iShares NASDAQ Biotechnology Index (ETF) (IBB) has been up about 14 percent thus far into the year after losing 21.6 percent in 2016. As the din surrounding the U.S. presidential election settles and the drug price gouging issue taking a back seat, the focus is back on the fundamentals of the biotech sector.
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Sitting At Undervalued Levels
Against this backdrop, Oppenheimer issued a note on Monday, expressing optimism on the entire biotech sector. The firm believes the sector is at undervalued levels. Accordingly, the firm is of the view that the group appears positioned for a positive reversal based on valuation and relative performance for the past two years.
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A Valuation Metric Confirms Undervaluation
Clarifying the firm's stance, analyst Leah Rush Cann noted that the actual-PEG for the biotech group is 2.33 times, which is 1.71 times lower than the calculated-PEG for the group of 3.99 times.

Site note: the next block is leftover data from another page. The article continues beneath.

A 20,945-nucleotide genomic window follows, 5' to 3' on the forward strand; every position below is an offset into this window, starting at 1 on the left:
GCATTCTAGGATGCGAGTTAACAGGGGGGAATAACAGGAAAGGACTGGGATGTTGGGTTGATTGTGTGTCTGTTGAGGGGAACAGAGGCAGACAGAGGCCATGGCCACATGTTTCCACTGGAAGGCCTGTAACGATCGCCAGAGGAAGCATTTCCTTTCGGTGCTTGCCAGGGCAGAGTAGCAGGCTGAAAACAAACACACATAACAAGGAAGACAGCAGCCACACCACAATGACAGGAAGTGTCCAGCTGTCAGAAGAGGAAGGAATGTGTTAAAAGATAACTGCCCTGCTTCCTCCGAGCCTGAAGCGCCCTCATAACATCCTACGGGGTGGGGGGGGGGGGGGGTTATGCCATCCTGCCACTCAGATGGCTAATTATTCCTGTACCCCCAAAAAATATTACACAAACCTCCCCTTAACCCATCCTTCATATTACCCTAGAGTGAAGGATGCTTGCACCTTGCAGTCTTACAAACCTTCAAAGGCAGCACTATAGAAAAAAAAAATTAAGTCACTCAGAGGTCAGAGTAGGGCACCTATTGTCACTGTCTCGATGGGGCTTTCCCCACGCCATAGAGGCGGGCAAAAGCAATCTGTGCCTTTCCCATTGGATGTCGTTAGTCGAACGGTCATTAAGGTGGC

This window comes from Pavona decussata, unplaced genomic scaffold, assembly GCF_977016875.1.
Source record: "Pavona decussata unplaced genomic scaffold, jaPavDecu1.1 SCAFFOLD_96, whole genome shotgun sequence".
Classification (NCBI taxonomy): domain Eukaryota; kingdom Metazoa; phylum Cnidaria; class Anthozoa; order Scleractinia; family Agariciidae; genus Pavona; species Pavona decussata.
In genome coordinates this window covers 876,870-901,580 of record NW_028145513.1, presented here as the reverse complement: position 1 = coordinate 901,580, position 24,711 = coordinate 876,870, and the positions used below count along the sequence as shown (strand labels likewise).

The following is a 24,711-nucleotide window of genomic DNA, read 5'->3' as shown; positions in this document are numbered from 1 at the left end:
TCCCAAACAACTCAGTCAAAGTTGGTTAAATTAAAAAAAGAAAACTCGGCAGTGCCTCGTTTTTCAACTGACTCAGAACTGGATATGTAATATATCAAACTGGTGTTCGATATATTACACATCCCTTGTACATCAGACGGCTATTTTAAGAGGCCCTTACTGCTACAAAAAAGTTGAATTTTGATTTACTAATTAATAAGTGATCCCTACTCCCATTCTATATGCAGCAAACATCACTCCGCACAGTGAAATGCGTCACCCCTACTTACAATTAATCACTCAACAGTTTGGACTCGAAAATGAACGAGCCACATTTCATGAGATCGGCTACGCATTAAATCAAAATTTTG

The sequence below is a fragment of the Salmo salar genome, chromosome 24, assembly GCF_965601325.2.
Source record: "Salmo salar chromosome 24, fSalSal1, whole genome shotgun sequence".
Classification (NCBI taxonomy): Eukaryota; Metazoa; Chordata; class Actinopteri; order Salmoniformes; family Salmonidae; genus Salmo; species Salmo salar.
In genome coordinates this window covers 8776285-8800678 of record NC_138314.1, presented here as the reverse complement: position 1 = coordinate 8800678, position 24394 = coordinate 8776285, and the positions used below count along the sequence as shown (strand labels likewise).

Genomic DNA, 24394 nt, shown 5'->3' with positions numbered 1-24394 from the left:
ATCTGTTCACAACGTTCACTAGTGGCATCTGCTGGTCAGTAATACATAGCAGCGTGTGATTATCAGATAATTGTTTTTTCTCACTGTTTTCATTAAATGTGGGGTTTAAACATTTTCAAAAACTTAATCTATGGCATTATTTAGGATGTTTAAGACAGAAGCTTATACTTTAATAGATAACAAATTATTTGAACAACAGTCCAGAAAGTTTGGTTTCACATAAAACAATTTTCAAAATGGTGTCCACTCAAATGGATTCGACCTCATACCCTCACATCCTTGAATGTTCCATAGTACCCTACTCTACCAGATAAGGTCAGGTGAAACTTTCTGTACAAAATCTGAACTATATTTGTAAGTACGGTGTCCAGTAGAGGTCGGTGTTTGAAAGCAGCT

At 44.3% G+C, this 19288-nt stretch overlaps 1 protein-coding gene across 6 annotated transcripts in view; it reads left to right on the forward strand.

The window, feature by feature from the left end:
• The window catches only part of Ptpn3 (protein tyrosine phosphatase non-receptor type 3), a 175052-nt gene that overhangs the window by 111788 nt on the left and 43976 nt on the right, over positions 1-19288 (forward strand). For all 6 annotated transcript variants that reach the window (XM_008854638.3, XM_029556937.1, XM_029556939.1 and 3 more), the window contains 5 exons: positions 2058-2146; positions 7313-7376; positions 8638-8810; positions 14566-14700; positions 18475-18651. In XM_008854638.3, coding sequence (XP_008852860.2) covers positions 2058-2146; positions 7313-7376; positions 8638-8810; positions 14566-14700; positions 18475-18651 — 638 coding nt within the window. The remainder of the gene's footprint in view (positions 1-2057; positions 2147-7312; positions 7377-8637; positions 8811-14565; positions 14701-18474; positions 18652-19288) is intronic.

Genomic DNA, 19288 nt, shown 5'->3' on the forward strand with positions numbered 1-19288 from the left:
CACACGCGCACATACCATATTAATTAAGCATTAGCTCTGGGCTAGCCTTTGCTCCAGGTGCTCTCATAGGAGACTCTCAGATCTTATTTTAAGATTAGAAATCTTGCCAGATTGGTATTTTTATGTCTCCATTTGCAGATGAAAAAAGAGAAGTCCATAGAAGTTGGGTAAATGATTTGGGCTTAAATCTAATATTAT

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For the uninitiated, price-earnings growth ratio is a valuation measure for finding the relative trade-off between the price of a stock, the earnings generated per share and the company's expected growth. Mathematically, PEG = P/E ratio/annual earnings per share growth. A PEG ratio less than 1 is considered to be of good value. It will help to determine if a high-growth stock is undervalued.
History Proves It Too
Oppenheimer said based on its analysis of data starting in 1998 that biotech group has never underperformed the S&P 500 for more than two consecutive years. However, in both 2015 and 2016, the sector has underperformed the broader gauge.
The firm also sees a strong correlation between anticipated relative earnings growth of the biotech group to the S&P 500 Index and biotech group outperformance. The firm noted that the biotech group has lower estimated earnings growth than that of the S&P 500.
3 Sources Oppenheimer Views Will Contribute To Relative Earnings Growth
- Expectations increasing for the largest biotech companies' organic earnings growth.
- Acquisition of late-stage clinical companies by the largest companies.
- Late-stage clinical companies introducing their first wave of new products and becoming profitable and contributing to earnings growth of the biotech sector.
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